Going viral, a phrase that in recent years has taken on an entirely new and positive spin, describing the phenomenon of an idea, image or video rapidly spreading across the web. And while marketers and laymen alike have tirelessly tried to ascertain the secret formula to unlocking its guarantee of success or at the very […]
Going viral, a phrase that in recent years has taken on an entirely new and positive spin, describing the phenomenon of an idea, image or video rapidly spreading across the web. And while marketers and laymen alike have tirelessly tried to ascertain the secret formula to unlocking its guarantee of success or at the very least, recognition, it’s more likely that the process is merely a perfect storm of uncontrollable forces like timing and luck. Still, what are your chances?
Chris Wilson over at Slate recently explored the possibility of a video reaching 1 million views on YouTube and the odds aren’t good. Wilson explains his methodology and results:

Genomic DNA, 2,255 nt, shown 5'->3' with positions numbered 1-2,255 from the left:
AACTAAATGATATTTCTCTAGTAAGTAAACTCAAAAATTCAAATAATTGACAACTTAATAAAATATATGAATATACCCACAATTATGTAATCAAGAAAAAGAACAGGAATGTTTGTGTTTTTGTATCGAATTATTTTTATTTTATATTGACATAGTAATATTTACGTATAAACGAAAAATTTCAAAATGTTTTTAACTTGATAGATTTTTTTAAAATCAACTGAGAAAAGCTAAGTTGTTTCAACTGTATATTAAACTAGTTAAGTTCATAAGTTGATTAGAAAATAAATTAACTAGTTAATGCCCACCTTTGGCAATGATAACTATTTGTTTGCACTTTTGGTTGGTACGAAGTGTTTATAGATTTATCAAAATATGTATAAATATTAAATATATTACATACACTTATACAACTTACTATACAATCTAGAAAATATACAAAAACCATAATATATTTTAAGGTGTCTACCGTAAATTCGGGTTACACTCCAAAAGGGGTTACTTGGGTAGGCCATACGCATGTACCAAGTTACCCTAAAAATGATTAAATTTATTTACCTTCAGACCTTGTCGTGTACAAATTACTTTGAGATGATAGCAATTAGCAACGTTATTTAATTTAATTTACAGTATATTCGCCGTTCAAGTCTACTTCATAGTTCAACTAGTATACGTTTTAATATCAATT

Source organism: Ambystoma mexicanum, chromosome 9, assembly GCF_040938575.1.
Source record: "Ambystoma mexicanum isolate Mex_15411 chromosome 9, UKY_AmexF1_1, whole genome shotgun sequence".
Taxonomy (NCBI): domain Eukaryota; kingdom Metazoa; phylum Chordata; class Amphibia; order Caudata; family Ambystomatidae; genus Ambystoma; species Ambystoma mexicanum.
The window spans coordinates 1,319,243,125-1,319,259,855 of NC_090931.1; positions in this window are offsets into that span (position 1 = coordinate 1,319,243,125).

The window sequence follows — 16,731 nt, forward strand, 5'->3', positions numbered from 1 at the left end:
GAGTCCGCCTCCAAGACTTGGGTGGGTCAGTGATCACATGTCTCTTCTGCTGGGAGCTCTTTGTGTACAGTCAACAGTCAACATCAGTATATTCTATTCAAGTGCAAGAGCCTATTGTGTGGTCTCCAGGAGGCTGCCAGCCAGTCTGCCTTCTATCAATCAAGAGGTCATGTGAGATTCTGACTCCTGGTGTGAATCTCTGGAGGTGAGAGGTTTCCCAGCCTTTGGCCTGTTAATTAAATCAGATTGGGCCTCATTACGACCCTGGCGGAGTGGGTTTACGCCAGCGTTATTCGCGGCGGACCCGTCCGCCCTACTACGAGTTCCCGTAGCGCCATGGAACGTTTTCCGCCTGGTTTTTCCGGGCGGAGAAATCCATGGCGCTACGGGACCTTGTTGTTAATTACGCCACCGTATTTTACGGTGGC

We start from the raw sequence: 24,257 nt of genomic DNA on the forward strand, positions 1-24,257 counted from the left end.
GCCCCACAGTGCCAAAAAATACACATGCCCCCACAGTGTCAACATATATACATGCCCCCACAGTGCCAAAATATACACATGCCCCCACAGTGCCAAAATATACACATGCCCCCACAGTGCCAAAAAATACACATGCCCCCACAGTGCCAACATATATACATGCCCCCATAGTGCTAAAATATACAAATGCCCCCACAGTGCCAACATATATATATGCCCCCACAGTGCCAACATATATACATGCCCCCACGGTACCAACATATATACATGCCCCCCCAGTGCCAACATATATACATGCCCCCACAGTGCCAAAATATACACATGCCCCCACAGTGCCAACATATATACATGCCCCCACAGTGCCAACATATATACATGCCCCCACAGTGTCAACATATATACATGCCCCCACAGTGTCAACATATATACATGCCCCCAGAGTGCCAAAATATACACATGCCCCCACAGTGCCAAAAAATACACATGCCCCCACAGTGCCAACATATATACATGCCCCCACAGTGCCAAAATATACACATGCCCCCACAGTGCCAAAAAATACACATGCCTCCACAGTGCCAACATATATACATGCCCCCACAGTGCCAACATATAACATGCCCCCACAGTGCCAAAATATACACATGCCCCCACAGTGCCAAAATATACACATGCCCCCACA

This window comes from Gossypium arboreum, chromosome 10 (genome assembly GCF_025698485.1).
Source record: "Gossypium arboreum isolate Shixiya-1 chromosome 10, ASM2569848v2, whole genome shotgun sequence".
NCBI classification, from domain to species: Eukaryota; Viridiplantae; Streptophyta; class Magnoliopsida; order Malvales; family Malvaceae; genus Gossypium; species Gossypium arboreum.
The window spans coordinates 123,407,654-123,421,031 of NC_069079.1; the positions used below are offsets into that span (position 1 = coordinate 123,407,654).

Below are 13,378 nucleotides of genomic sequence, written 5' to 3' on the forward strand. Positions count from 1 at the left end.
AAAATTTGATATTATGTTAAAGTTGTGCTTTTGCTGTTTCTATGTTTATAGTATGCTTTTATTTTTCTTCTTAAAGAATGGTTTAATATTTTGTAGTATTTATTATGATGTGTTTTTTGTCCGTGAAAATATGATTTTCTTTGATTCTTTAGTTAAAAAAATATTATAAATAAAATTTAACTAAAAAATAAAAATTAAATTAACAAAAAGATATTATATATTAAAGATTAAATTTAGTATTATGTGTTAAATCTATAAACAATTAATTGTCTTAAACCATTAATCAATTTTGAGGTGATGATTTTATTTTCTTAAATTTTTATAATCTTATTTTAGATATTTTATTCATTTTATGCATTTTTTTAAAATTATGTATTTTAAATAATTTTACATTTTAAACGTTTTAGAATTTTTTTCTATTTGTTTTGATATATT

On Friday, May 22, I used Web-crawling software to capture the URLs of more than 10,000 YouTube videos as soon as they were uploaded. Over the next month, I checked in regularly to see how many views each video had gotten. After 31 days, only 250 of my YouTube hatchlings had more than 1,000 views—that comes out to 3.1 percent after you exclude the videos that were taken down before the month was up. A mere 25, 0.3 percent, had more than 10,000 views. Meanwhile, 65 percent of videos failed to break 50 views; 2.8 percent had zero views. That’s the good news: Your video is slightly more likely to get more than 1,000 views than it is to get none at all.
Of his original trial, only one entrant – a German music video – broke 100,000 views. As of today, that number sits at 367, 372. Wilson’s article includes a graph that plots the day-to-day statistics of total views, along with a link to download his raw data. He admits that the short time frame of the experiment eliminates the potential for a video to blow-up months or years down the line, but the numbers remain fairly telling.
One of the most staggering figures to arise from the test is the amount of videos being uploaded to YouTube. According to a company spokesman, the site’s content has grown at a steady rate – “it’s now up to about 20 hours of footage a minute from 15 hours at the beginning of 2009.” A fact that goes a long way towards explaining the crowded playing field competing for our already fractured attention spans.
[image via brtsergio on Flickr]